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Public Statements

Congressional Caucus Constitution

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Date:
Location: Washington, DC


CONGRESSIONAL CAUCUS CONSTITUTION -- (House of Representatives - May 04, 2006)

The SPEAKER pro tempore. Under a previous order of the House, the gentleman from New Jersey (Mr. Garrett) is recognized for 5 minutes.

Mr. GARRETT of New Jersey. Mr. Speaker, I come to the floor tonight and I begin by commending the gentleman from Utah for his efforts every week as we take part in the process of bringing back to the American people the importance of the U.S. Constitution as part of the Constitution Caucus.

At this point I would like to yield to the gentleman from Texas to make a point with regard to his very important legislation that he was referring to, H.R. 3499.

Mr. CULBERSON. Mr. Speaker, I rise only to make the point, because I ran out of time earlier, that the legislation that we have coauthored together would give the decision to the locally elected State representatives to enter a contract with Federal elected representatives so that the only control the Federal Government would have over State public education would be the control that the State locally elected officials agree to. It would be a contract between the State legislature and the Federal legislature; and other than what they agree to, there is no Federal control over public education, as the Founders intended.

Mr. Jefferson always said if you apply core Republican principles, the knot will always untie itself. That is true here, and it would continue to be true if we would just remember it.

Mr. GARRETT of New Jersey. Mr. Speaker, I will try to remember that expression of Mr. Jefferson. Mr. Jefferson addressed the issue of education. One of the points of the Constitutional Caucus is to take a look at what does the Constitution actually say as to what the role of the Federal Government is.

As we discuss education, we should ask: Is the role of the Federal Government in the area of education? I would hazard a guess it is not. Thomas Jefferson was asked that question as a Founding Father of this country. He was asked the question: Why is it the Federal Government is not involved in education?

His response to that question was: as soon as the Constitution is amended to include language giving us that power, we will be involved in education. Of course, the Constitution has never been amended to allow the Federal Government to involve itself in education. Neither the word ``education'' nor ``school'' is anywhere in the U.S. Constitution.

With that being said, no one here, not the gentleman from Utah, the gentleman from Texas, nor the gentlewoman from North Carolina would ever make the statement that education is not important. We all agree about the importance of quality education in all 50 States. We just believe there is a better way, and that is return control of education to the local authorities, local school boards, and to the parents.

One of the problems when we look at the issues out there, people put a test of importance on the issue. Just because an issue is important, does that mean that the Federal Government should become involved? Again, I would look back to what the Founders said. There was never a test of importance by the Founding Fathers as far as the Constitution is concerned. They did not say if something is important, therefore the Federal Government should become involved. Rather, is it constitutional?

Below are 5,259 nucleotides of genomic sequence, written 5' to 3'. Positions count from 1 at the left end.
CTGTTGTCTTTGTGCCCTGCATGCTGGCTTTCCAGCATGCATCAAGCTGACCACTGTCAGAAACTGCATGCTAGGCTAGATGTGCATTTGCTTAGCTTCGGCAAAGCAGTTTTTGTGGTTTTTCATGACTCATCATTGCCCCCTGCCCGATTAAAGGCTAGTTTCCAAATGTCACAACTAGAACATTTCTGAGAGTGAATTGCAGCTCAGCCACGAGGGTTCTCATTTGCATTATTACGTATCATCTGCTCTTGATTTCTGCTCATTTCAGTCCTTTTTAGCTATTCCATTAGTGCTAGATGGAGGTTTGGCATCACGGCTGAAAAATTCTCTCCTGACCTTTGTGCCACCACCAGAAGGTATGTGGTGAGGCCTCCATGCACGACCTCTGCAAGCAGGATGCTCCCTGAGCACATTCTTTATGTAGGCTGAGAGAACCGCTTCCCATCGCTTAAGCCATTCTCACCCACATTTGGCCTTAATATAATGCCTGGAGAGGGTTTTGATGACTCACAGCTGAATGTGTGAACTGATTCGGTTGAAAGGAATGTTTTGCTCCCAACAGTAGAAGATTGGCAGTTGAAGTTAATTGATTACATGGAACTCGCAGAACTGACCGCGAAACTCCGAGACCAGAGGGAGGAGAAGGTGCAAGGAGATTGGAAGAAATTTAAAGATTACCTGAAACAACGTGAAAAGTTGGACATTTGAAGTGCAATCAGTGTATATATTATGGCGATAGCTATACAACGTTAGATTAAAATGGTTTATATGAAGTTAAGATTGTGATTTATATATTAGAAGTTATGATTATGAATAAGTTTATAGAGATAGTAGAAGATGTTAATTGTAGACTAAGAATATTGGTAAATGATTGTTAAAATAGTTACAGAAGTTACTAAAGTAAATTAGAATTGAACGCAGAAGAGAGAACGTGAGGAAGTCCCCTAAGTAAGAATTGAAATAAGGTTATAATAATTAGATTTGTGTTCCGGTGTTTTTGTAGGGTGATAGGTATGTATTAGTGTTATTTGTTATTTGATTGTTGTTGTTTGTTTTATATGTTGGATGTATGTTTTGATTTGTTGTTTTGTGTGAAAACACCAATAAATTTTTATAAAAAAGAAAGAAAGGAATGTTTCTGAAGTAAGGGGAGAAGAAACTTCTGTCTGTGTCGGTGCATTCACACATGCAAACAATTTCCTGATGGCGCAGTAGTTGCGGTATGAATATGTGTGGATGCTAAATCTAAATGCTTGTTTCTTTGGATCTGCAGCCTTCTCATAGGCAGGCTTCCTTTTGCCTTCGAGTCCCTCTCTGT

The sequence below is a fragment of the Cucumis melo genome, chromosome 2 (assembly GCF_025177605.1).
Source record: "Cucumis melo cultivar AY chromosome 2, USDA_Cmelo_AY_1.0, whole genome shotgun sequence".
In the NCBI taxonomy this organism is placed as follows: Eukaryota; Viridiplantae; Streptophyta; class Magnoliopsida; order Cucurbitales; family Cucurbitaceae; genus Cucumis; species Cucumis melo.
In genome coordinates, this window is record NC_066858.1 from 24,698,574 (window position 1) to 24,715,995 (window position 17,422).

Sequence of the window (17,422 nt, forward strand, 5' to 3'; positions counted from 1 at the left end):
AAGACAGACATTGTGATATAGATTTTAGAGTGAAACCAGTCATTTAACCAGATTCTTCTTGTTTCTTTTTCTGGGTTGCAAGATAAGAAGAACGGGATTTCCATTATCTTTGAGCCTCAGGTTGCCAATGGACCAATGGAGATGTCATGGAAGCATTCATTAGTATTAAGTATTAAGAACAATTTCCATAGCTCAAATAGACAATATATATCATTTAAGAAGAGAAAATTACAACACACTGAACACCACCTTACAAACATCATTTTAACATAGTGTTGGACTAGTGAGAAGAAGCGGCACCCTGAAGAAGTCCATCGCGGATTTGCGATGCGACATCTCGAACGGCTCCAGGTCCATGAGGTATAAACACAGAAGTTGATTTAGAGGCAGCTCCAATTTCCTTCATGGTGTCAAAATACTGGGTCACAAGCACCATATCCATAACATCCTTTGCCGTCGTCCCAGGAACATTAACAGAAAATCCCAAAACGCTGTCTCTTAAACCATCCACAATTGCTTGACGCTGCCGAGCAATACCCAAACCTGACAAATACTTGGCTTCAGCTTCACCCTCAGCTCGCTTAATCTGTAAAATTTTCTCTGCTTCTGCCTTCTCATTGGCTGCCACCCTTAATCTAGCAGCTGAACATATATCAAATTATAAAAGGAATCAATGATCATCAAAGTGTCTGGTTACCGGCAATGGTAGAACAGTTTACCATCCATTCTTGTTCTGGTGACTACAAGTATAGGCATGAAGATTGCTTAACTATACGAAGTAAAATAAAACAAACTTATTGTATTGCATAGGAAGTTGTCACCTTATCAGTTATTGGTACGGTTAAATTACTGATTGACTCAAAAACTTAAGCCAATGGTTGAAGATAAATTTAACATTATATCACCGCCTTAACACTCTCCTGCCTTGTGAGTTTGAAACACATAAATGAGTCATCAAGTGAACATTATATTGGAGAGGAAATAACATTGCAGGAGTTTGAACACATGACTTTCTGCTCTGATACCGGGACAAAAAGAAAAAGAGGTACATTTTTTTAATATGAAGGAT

Each night here, when we pull out our card to vote, we should ask ourselves: Is it in the Constitution? Is it constitutional?

In the area of education, it is not. We have lost control of education from the State level to the Federal level. Lest anyone think that we are doing a better job of this, I refer them back to the 1960s when the ESEA, Elementary Secondary Education Act, was first put into place, when education standards in this country were some of the highest. Since that time, the Federal Government's role has increased dramatically, and we have seen where that has brought us. The level of education in this country, unfortunately, has gone down.

That is why I am a proud supporter of H.R. 3499. It will return control to the people who are in the best position to exercise that authority: parents, local school boards, localities, and the States. I know also when you talk to those people who are on the front line, they will tell us of all of their frustration they have dealing with Federal mandates and with all of the Federal strings and controls.

In New Jersey, I asked exactly how much money are you getting from the Federal Government. In our State, I don't know how it is in other States, we get around three cents on the dollar from the Federal Government. In return for those three pennies, the Federal Government is basically exercising all of this control, all of this regulation that the local school board must comply with or else. And that is why H.R. 3499 is so important. H.R. 3499 will return that authority back to the local school board.

They will be in the position to say do we have to comply with these Federal regulations or not. I would hazard to guess in many instances local school boards will tell their legislators, we do not want to have to comply with all these Federal regulations. We do not want the legislation to go in that direction.

I conclude by reminding this House and the Federal Government that we should look to the U.S. Constitution for direction, is it constitutional in the area of education, and leave it to the appropriate parties. I again commend the gentleman from Texas for his excellent work in moving in that direction.

http://thomas.loc.gov

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